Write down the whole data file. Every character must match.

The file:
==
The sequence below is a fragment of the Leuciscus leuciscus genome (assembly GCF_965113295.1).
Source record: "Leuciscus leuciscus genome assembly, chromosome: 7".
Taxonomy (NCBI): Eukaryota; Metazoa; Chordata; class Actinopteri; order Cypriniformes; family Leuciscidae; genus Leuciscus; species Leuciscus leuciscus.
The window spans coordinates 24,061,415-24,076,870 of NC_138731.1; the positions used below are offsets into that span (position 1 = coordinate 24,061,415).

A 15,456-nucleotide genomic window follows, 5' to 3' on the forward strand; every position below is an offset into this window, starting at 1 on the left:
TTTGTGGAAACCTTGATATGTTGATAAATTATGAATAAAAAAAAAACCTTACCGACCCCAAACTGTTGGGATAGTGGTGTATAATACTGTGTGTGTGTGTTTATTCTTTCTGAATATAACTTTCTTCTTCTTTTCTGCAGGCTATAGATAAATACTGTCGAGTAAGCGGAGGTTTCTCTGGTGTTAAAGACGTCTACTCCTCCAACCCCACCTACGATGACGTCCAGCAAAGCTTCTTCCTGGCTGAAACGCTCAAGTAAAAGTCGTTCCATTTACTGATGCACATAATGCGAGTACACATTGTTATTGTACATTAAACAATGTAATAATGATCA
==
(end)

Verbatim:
The sequence below is a fragment of the Leuciscus leuciscus genome (assembly GCF_965113295.1).
Source record: "Leuciscus leuciscus genome assembly, chromosome: 7".
Taxonomy (NCBI): Eukaryota; Metazoa; Chordata; class Actinopteri; order Cypriniformes; family Leuciscidae; genus Leuciscus; species Leuciscus leuciscus.
The window spans coordinates 24,061,415-24,076,870 of NC_138731.1; the positions used below are offsets into that span (position 1 = coordinate 24,061,415).

A 15,456-nucleotide genomic window follows, 5' to 3' on the forward strand; every position below is an offset into this window, starting at 1 on the left:
TTTGTGGAAACCTTGATATGTTGATAAATTATGAATAAAAAAAAAACCTTACCGACCCCAAACTGTTGGGATAGTGGTGTATAATACTGTGTGTGTGTGTTTATTCTTTCTGAATATAACTTTCTTCTTCTTTTCTGCAGGCTATAGATAAATACTGTCGAGTAAGCGGAGGTTTCTCTGGTGTTAAAGACGTCTACTCCTCCAACCCCACCTACGATGACGTCCAGCAAAGCTTCTTCCTGGCTGAAACGCTCAAGTAAAAGTCGTTCCATTTACTGATGCACATAATGCGAGTACACATTGTTATTGTACATTAAACAATGTAATAATGATCA